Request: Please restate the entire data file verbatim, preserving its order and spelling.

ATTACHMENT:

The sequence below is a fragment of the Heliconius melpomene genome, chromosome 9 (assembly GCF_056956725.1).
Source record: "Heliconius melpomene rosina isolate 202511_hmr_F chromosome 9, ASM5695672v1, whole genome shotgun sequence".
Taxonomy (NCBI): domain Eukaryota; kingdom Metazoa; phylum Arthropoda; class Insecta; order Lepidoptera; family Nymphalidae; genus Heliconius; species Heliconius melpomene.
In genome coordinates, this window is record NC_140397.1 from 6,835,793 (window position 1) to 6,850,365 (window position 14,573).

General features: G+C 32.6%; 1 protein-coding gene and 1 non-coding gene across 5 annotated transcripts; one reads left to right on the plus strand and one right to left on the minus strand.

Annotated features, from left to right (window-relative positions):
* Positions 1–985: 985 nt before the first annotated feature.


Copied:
The sequence below is a fragment of the Heliconius melpomene genome, chromosome 9 (assembly GCF_056956725.1).
Source record: "Heliconius melpomene rosina isolate 202511_hmr_F chromosome 9, ASM5695672v1, whole genome shotgun sequence".
Taxonomy (NCBI): domain Eukaryota; kingdom Metazoa; phylum Arthropoda; class Insecta; order Lepidoptera; family Nymphalidae; genus Heliconius; species Heliconius melpomene.
In genome coordinates, this window is record NC_140397.1 from 6,835,793 (window position 1) to 6,850,365 (window position 14,573).

General features: G+C 32.6%; 1 protein-coding gene and 1 non-coding gene across 5 annotated transcripts; one reads left to right on the plus strand and one right to left on the minus strand.

Annotated features, from left to right (window-relative positions):
* Positions 1–985: 985 nt before the first annotated feature.